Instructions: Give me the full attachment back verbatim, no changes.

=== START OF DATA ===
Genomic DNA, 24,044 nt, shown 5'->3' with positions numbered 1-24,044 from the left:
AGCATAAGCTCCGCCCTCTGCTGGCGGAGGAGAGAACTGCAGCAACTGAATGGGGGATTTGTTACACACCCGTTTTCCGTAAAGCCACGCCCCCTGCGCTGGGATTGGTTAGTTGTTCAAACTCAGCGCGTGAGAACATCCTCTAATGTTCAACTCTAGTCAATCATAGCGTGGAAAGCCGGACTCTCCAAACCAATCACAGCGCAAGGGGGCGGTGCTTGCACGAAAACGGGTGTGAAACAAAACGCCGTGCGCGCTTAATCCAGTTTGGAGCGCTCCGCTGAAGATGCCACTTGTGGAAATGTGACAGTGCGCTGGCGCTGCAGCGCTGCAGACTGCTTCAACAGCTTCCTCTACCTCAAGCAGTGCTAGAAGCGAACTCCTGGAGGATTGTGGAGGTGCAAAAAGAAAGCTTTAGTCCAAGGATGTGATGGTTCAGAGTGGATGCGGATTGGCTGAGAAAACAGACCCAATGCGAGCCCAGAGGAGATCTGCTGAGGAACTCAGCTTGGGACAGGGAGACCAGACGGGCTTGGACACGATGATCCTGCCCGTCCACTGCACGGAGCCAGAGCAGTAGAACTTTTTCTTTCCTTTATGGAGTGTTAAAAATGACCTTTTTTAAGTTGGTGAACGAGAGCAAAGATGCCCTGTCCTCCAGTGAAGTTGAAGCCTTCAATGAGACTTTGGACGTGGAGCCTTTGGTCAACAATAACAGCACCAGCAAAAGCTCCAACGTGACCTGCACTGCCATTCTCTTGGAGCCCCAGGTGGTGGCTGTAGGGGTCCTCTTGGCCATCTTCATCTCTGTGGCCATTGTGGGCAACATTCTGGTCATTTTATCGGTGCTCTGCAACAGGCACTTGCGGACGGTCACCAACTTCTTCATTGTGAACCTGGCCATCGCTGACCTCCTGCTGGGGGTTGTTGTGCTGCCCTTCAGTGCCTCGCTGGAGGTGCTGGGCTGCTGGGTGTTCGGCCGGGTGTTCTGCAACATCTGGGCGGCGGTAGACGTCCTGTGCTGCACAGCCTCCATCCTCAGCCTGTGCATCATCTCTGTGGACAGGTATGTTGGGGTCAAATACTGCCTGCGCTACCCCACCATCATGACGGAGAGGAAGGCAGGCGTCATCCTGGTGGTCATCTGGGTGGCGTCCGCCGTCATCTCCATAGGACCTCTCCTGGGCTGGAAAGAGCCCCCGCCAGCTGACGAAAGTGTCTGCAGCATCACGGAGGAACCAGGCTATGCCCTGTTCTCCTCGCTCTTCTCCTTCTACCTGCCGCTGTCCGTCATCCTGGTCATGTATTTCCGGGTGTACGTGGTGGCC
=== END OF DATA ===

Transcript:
Genomic DNA, 24,044 nt, shown 5'->3' with positions numbered 1-24,044 from the left:
AGCATAAGCTCCGCCCTCTGCTGGCGGAGGAGAGAACTGCAGCAACTGAATGGGGGATTTGTTACACACCCGTTTTCCGTAAAGCCACGCCCCCTGCGCTGGGATTGGTTAGTTGTTCAAACTCAGCGCGTGAGAACATCCTCTAATGTTCAACTCTAGTCAATCATAGCGTGGAAAGCCGGACTCTCCAAACCAATCACAGCGCAAGGGGGCGGTGCTTGCACGAAAACGGGTGTGAAACAAAACGCCGTGCGCGCTTAATCCAGTTTGGAGCGCTCCGCTGAAGATGCCACTTGTGGAAATGTGACAGTGCGCTGGCGCTGCAGCGCTGCAGACTGCTTCAACAGCTTCCTCTACCTCAAGCAGTGCTAGAAGCGAACTCCTGGAGGATTGTGGAGGTGCAAAAAGAAAGCTTTAGTCCAAGGATGTGATGGTTCAGAGTGGATGCGGATTGGCTGAGAAAACAGACCCAATGCGAGCCCAGAGGAGATCTGCTGAGGAACTCAGCTTGGGACAGGGAGACCAGACGGGCTTGGACACGATGATCCTGCCCGTCCACTGCACGGAGCCAGAGCAGTAGAACTTTTTCTTTCCTTTATGGAGTGTTAAAAATGACCTTTTTTAAGTTGGTGAACGAGAGCAAAGATGCCCTGTCCTCCAGTGAAGTTGAAGCCTTCAATGAGACTTTGGACGTGGAGCCTTTGGTCAACAATAACAGCACCAGCAAAAGCTCCAACGTGACCTGCACTGCCATTCTCTTGGAGCCCCAGGTGGTGGCTGTAGGGGTCCTCTTGGCCATCTTCATCTCTGTGGCCATTGTGGGCAACATTCTGGTCATTTTATCGGTGCTCTGCAACAGGCACTTGCGGACGGTCACCAACTTCTTCATTGTGAACCTGGCCATCGCTGACCTCCTGCTGGGGGTTGTTGTGCTGCCCTTCAGTGCCTCGCTGGAGGTGCTGGGCTGCTGGGTGTTCGGCCGGGTGTTCTGCAACATCTGGGCGGCGGTAGACGTCCTGTGCTGCACAGCCTCCATCCTCAGCCTGTGCATCATCTCTGTGGACAGGTATGTTGGGGTCAAATACTGCCTGCGCTACCCCACCATCATGACGGAGAGGAAGGCAGGCGTCATCCTGGTGGTCATCTGGGTGGCGTCCGCCGTCATCTCCATAGGACCTCTCCTGGGCTGGAAAGAGCCCCCGCCAGCTGACGAAAGTGTCTGCAGCATCACGGAGGAACCAGGCTATGCCCTGTTCTCCTCGCTCTTCTCCTTCTACCTGCCGCTGTCCGTCATCCTGGTCATGTATTTCCGGGTGTACGTGGTGGCC